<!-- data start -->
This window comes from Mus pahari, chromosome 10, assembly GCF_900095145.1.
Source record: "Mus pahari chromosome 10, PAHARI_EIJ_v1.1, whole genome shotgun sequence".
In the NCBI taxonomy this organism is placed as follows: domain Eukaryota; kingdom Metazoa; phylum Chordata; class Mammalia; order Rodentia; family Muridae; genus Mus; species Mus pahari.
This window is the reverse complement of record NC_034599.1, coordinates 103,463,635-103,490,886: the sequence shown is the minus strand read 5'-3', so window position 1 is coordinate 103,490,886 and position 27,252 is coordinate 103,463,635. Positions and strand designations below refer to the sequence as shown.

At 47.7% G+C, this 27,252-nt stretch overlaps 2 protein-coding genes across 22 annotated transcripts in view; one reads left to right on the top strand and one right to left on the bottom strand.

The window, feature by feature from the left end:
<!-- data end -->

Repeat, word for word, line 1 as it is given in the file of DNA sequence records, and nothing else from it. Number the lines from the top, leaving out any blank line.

This window comes from Mus pahari, chromosome 10, assembly GCF_900095145.1.